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Discounting and distributional considerations in the context of global warming

Book chapter, 2017

The economics of global warming is reviewed with special emphasis on how the cost depends on the discount rate and on how costs in poor and rich regions are aggregated into a global cost estimate. Both of these factors depend on the assumptions made concerning the underlying utility and welfare functions. It is common to aggregate welfare gains and losses across generations and countries as if the utility of money were constant, but it is not If we assume that a C02-equivalent doubling implies costs equal to 1.5% of the income in both high and low income countries, a pure rate of time preference equal to zero, and a utility function which is logarithmic in income, then the marginal cost of C02 emissions is estimated at 260-590 USD/ton C for a time horizon in the range 300-1000 years, an estimate which is large enough to justify significant reductions of C02 emissions on purely economic grounds. The estimate is approximately 50-100-times larger than the estimate made by Nordhaus in his DICE model and the difference is almost completely due to the choice of discount rate and the weight given to the costs in the developing world as well as a more accurate model of the carbon cycle. Finally, the sensitivity of the marginal cost estimate with respect to several parameters is analyzed.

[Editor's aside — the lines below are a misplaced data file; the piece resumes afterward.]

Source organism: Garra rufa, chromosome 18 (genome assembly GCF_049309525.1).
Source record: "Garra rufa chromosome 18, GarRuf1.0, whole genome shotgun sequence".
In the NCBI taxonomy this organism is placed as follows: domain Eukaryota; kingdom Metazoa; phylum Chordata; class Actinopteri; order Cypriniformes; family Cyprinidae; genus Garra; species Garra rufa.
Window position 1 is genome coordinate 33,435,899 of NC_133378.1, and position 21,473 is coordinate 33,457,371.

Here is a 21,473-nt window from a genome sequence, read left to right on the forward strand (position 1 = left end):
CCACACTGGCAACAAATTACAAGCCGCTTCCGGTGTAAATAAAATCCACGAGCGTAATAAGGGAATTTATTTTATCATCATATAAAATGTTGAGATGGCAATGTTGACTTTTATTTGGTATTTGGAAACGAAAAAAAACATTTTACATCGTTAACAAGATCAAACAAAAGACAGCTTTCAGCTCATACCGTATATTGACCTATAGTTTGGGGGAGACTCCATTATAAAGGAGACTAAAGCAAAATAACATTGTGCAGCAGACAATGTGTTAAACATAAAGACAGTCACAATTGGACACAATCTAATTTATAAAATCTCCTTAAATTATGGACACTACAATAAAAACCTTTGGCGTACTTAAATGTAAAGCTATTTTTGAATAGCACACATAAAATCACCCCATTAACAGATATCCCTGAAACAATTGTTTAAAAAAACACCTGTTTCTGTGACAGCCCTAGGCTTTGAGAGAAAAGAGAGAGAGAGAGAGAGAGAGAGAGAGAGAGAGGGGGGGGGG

Distribution of income

Pure rate of time preference

Climate change

Discounting